A popular level objection to Christianity today is to ask a Christian if Jesus killed little babies in the Old Testament. This banks on the idea of the Trinity and judgments recorded in the Old Testament such as the Flood or the slaughtering of the Canaanites. Another version of the problem of evil, the objection is that Jesus doesn't love people and is a baby killer. But this objection makes a number of mistakes that I will address here.
1. Who is God?
It may seem strange to start here, but this is where we should always begin. God is the maximally great being. Triune in nature, He is just, holy, righteous, and merciful. He is also love. So how could God judge? The issue comes down to thinking of God on equal footing with man. However, God is not man. Man is His creation - created in His image. But man is fallen. God however, is timeless, spaceless, immaterial, all powerful, personal, and all loving. To bring God down to our level is to misidentify the creator of the universe.
2. What is Murder?
Murder is rightly said to be the intentional taking of innocent human life without good cause. But, it is the taking of innocent human life by other humans. God is creator and the author of life and death. When God judges and takes life, He judges rightly as He is the standard of good. When we violate God's law, He is right to judge. When judgement befell man in the flood, God would have known several things: Noah was the only righteous man left, it would have been impossible for him to care for all of the children left. In wiping out mankind other than Noah's family, God was able to start over again to curtail the corruption that had overtaken the earth.
3. A Wrong View of Eternity
In the taking of the lives of children, God brought their innocent lives into His presence for eternity - to be raised up on the last day. We often think of life as only being the short time we have here, yet God has put eternity into the hearts of man. It is why so many cannot fathom there isn't an afterlife. We have an innate sense of it. But if this is the case, then why is abortion wrong some may ask? Reviewing our definition of murder, we do not have the ability or right to decide life or death outside of what authority God has given for keeping law and order. Abortion is the taking of innocent human life without sufficient cause. Because God brings an aborted child into His presence doesn't change the crime that was committed.
This objection is designed to bring the issue into an emotional arena, yet our emotions have nothing to do with the truth. Strangely, God judged the Canaanites for sacrificing their infants to the god Molech. In 2015, the total number of abortions performed in the US - including data from non reporting states - was 826,169. That is nearly 1 million abortions in 2015 alone. Yet the objection is claiming God is a moral monster for judging the earth and for killing babies. It would be good to find out if the person making the objection has an issue with this number.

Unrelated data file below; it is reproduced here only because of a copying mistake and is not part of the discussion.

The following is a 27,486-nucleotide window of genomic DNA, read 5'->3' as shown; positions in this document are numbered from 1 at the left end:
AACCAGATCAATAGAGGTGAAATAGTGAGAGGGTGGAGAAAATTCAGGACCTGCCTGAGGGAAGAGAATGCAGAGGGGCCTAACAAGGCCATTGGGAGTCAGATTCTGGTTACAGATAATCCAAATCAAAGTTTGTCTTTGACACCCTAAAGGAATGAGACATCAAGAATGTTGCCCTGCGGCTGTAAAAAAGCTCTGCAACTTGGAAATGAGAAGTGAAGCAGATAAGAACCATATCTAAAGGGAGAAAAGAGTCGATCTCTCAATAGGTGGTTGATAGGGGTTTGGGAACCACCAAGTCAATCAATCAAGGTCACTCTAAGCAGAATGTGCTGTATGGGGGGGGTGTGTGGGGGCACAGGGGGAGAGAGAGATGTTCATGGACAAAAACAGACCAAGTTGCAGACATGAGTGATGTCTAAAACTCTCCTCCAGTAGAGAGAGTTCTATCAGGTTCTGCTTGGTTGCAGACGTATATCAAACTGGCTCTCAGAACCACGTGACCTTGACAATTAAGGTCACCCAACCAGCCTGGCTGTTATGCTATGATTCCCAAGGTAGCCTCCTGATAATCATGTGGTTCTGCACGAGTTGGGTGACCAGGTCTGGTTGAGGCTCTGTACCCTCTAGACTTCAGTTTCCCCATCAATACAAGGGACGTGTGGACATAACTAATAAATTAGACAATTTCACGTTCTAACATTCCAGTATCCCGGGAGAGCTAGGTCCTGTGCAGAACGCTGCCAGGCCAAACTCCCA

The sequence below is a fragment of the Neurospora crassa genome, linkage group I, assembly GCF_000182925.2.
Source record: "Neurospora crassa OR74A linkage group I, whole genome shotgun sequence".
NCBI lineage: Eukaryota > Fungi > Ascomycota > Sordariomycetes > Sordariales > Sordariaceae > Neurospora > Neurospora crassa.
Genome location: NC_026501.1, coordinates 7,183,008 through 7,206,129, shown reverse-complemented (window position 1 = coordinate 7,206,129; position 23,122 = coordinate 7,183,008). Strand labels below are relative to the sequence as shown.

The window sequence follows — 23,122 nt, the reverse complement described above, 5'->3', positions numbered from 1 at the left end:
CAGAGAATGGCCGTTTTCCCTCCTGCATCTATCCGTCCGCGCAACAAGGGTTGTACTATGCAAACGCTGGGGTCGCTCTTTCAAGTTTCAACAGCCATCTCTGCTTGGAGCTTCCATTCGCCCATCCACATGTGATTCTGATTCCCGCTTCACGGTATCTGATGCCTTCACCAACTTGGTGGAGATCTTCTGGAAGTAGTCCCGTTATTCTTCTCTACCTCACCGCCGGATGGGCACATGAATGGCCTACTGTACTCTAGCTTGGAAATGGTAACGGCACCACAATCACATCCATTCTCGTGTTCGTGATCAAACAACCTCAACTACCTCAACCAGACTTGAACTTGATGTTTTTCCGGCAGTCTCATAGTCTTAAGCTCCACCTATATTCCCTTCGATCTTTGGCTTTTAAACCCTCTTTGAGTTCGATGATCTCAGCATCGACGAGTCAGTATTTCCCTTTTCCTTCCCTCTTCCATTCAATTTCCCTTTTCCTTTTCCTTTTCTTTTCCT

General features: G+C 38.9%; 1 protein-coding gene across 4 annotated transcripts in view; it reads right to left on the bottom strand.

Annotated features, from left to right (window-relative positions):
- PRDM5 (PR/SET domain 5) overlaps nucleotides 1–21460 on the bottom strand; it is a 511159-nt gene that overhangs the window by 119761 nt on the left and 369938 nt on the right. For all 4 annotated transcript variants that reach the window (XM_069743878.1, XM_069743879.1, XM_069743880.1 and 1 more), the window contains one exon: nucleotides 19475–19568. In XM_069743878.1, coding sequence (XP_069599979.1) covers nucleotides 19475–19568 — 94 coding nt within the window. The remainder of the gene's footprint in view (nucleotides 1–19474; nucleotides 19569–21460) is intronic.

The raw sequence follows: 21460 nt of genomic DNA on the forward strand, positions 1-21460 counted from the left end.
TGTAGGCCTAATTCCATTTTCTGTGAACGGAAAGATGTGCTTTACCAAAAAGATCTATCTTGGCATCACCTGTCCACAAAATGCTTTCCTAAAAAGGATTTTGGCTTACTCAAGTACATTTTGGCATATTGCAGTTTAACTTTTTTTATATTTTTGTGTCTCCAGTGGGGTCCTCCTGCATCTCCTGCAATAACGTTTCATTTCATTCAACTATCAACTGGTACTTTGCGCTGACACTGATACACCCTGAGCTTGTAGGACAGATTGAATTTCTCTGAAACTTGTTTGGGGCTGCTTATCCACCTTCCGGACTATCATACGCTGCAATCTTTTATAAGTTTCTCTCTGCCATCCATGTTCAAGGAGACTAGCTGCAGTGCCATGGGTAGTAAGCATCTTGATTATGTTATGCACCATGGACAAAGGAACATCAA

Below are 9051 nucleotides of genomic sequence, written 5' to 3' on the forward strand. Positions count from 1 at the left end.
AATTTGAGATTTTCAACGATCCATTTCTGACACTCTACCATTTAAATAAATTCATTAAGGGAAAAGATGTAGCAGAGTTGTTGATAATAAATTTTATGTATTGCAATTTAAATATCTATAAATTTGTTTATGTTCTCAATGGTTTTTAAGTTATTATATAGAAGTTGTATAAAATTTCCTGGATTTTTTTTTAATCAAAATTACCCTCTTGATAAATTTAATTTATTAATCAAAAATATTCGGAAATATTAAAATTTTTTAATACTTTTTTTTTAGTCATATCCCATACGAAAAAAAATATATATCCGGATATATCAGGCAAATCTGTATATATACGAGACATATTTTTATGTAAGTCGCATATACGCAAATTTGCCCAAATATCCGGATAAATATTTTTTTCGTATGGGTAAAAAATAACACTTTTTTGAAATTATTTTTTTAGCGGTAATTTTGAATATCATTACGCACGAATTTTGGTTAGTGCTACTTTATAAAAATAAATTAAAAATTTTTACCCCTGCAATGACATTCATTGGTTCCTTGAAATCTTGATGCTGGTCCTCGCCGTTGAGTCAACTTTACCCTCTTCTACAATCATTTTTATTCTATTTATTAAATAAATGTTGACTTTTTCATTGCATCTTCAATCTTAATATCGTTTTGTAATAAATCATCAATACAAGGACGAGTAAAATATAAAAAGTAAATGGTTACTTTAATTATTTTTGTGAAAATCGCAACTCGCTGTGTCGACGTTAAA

This is part two of a two-part series on the Reproductive Health Act
With the passage of New York's Reproductive Health Act, the debate over abortion has intensified. A popular argument against the Pro Life position is to claim pro life views are "religious" in nature and not to be believed.
This is a fallacious argument on two fronts and while it is a myth that pro life arguments are religious, let's address the idea head on.
First, to say "you're just religious" is an Ad Hominem. It's like calling someone a "racist" to shutdown a conversation. Whether or not someone is religious has no bearing on the truth or falsehood of an argument.
Second, to say an argument is religious is a genetic fallacy - that is - claiming an argument is false because of where it comes from. The argument stands or falls on it's own merits, not those of the person making the claim. To say you cannot read religious websites or trust religious arguments is to ignore the argument itself and disengage. This is intellectually dishonest and is a tactic that goes beyond the abortion issue in our society. You must deal with the facts of any argument and the fact is the RHA expands late term abortions that were previously prohibited by NY state law.
This is part one of a two part series on the passing of New York's Reproductive Health Act.
The recent passing of New York state's Reproductive Health Act has caused an uproar between Pro Choice and Pro Life advocates. There is much confusion as to what the bill actually says and does.
The fact checking web site, Snopes, has posted an article fact checking the claim from Pro Life advocates that the bill allows abortion up to term. So did Snopes get this one right? Here's what they did get right:
Some have cited this as a slam dunk on Pro Life advocates who claim the bill allows for unrestricted abortion up to term. But the truth is, the term "health" is ambiguous in the bill and is separated from "life" as a different scenario. Health can mean anything from Gestational Diabetes to Pre-eclampsia. It can also be used to mean anything health related - from mental stress to economic strain.
Jay Watts, president of Merely Human, Inc. believes those who do not think the bill would be used in that manner have not read the bill and do not understand current abortion law.
It shows people don’t understand abortion law in the U.S. The third trimester considerations in Roe were set aside in Doe v Bolton’s absurdly broad health exception back in 1973. That exception goes beyond physical health and life of the mother and includes emotional, financial, and familial health. Planned Parenthood v Casey reaffirmed the exception in 1992 while abandoning the trimester system for a viability standard. This means that New York both affirmed the health exception while simultaneously eliminating all other considerations for the unborn in their state penal code. They also opened up the possibility of heightened allowances for PA’s to participate in performing abortions.
In short, the bill actually expands the ability for late term abortions for all of the reasons abortions are performed in every state. The previous law which restricted late term abortions to only those scenarios that put the mother's life in danger (which are less than 2% of all abortions performed annually) has now been expanded to include the mother's health which is not more specifically defined in the bill. The bill also defines a "person" as someone who has been born and is alive. This is not a scientific statement, but rather a metaphysical one which the NY state legislature has no authority to make.